Benefits and pitfalls of secondary antibodies: why choosing the right secondary is of primary importance

PLoS One. 2012;7(6):e38313. doi: 10.1371/journal.pone.0038313. Epub 2012 Jun 1.

Abstract

Simultaneous labeling of multiple targets in a single sample, or multiplexing, is a powerful approach to directly compare the amount, localization and/or molecular properties of different targets in the same sample. Here we highlight the robust reliability of the simultaneous use of multiple mouse monoclonal antibodies (mAbs) of different immunoglobulin G (IgG) subclasses in a wide variety of multiplexing applications employing anti-mouse IgG subclass-specific secondary antibodies (2°Abs). We also describe the unexpected finding that IgG subclass-specific 2°Abs are superior to general anti-mouse IgG 2 °Abs in every tested application in which mouse mAbs were used. This was due to a detection bias of general anti-mouse IgG-specific 2°Abs against mAbs of the most common mouse IgG subclass, IgG1, and to a lesser extent IgG2b mAbs. Thus, when using any of numerous mouse mAbs available through commercial and non-profit sources, for cleaner and more robust results each mAb should be detected with its respective IgG subclass-specific 2°Ab and not a general anti-mouse IgG-specific 2°Ab.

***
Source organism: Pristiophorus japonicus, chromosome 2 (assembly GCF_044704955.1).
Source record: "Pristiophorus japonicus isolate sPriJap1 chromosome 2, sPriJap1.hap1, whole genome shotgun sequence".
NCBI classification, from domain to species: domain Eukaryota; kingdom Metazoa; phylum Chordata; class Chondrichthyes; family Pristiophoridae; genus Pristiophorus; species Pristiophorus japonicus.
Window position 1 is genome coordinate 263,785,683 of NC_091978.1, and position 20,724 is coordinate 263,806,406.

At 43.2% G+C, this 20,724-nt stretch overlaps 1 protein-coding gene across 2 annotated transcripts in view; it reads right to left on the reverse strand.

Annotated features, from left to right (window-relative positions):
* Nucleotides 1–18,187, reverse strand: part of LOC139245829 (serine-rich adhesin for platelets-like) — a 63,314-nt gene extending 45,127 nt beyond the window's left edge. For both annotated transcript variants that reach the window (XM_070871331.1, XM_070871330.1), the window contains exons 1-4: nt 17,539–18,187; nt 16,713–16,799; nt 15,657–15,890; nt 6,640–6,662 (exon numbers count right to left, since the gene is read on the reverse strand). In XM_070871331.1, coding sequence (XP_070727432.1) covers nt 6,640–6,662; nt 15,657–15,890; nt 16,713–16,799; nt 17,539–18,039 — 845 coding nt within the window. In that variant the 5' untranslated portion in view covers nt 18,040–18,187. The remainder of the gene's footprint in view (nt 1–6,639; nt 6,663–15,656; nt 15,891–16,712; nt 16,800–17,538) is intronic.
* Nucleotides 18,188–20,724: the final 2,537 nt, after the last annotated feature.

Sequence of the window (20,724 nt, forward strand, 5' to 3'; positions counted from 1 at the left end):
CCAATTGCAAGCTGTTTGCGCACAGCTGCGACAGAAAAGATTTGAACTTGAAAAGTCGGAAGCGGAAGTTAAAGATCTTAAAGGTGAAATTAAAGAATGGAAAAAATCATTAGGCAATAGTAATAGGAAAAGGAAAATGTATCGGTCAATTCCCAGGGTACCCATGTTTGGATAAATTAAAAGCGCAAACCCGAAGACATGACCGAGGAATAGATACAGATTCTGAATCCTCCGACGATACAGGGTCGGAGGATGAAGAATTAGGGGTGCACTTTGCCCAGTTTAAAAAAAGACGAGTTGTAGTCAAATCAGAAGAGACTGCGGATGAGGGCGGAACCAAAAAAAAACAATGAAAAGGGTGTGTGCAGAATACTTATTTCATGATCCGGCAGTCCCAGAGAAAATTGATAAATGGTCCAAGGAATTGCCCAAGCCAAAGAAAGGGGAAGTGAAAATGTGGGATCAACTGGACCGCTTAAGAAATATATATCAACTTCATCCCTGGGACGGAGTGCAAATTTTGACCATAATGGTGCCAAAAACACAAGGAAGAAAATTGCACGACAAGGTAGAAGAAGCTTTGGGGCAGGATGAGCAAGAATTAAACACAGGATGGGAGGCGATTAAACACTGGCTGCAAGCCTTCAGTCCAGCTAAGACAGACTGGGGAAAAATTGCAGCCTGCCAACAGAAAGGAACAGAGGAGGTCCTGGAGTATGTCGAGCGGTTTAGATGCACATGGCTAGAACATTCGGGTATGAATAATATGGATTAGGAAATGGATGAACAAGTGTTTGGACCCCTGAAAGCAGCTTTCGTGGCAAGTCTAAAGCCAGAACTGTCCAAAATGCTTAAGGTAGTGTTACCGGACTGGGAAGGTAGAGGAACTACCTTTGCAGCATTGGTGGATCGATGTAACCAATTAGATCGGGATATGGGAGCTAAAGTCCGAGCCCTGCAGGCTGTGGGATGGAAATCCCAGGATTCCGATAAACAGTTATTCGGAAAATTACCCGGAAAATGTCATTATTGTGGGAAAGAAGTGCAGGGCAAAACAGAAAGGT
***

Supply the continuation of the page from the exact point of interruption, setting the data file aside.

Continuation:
Publication types

  • Research Support, N.I.H., Extramural

MeSH terms

  • Animals
  • Antibodies, Monoclonal / immunology*
  • Antibody Specificity / immunology
  • Brain / cytology
  • Brain / metabolism
  • Fluorescent Antibody Technique
  • Humans
  • Immunoassay / methods*
  • Immunoblotting
  • Immunoglobulin Heavy Chains / immunology
  • Immunoglobulin Isotypes / immunology
  • Immunoglobulin Light Chains / immunology
  • Mice
  • Mice, Knockout
  • Rats

Substances

  • Antibodies, Monoclonal
  • Immunoglobulin Heavy Chains
  • Immunoglobulin Isotypes
  • Immunoglobulin Light Chains